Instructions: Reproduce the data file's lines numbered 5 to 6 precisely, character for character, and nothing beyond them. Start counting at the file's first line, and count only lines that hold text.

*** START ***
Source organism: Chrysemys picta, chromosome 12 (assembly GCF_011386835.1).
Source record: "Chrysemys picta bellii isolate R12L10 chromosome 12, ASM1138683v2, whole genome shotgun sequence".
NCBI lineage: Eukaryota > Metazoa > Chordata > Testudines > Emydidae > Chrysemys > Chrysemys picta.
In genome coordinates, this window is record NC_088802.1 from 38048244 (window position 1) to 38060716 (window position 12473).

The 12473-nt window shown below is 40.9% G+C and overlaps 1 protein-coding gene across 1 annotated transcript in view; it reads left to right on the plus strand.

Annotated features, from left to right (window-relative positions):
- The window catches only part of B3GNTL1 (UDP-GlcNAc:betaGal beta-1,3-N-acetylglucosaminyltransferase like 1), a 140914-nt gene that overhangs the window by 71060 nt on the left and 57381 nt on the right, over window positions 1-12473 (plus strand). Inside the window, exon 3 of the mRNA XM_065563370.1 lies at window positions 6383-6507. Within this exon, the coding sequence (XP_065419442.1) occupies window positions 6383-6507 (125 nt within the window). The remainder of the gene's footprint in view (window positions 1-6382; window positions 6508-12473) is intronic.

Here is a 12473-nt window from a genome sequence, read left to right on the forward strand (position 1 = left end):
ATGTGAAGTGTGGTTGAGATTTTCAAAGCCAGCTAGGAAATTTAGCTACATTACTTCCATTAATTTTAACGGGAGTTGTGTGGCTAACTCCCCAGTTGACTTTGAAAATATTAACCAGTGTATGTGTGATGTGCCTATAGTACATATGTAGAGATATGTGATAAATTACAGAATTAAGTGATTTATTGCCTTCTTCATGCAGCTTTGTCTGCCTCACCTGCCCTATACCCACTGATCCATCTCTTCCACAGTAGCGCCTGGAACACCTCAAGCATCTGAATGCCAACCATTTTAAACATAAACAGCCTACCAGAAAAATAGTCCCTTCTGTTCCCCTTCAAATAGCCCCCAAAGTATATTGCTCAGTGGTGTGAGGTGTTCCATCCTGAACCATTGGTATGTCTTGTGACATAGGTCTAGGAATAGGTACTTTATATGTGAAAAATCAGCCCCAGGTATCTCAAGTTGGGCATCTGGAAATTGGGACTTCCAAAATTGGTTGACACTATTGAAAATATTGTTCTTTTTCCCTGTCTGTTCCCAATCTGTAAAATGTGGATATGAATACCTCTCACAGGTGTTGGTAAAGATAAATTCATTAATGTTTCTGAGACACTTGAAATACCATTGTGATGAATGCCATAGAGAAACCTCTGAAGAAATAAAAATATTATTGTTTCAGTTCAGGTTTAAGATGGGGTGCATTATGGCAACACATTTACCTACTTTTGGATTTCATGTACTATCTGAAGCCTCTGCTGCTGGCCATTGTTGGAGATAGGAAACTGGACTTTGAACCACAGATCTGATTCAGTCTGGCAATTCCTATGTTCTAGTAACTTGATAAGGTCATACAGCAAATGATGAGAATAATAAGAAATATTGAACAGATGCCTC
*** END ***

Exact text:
The 12473-nt window shown below is 40.9% G+C and overlaps 1 protein-coding gene across 1 annotated transcript in view; it reads left to right on the plus strand.

Annotated features, from left to right (window-relative positions):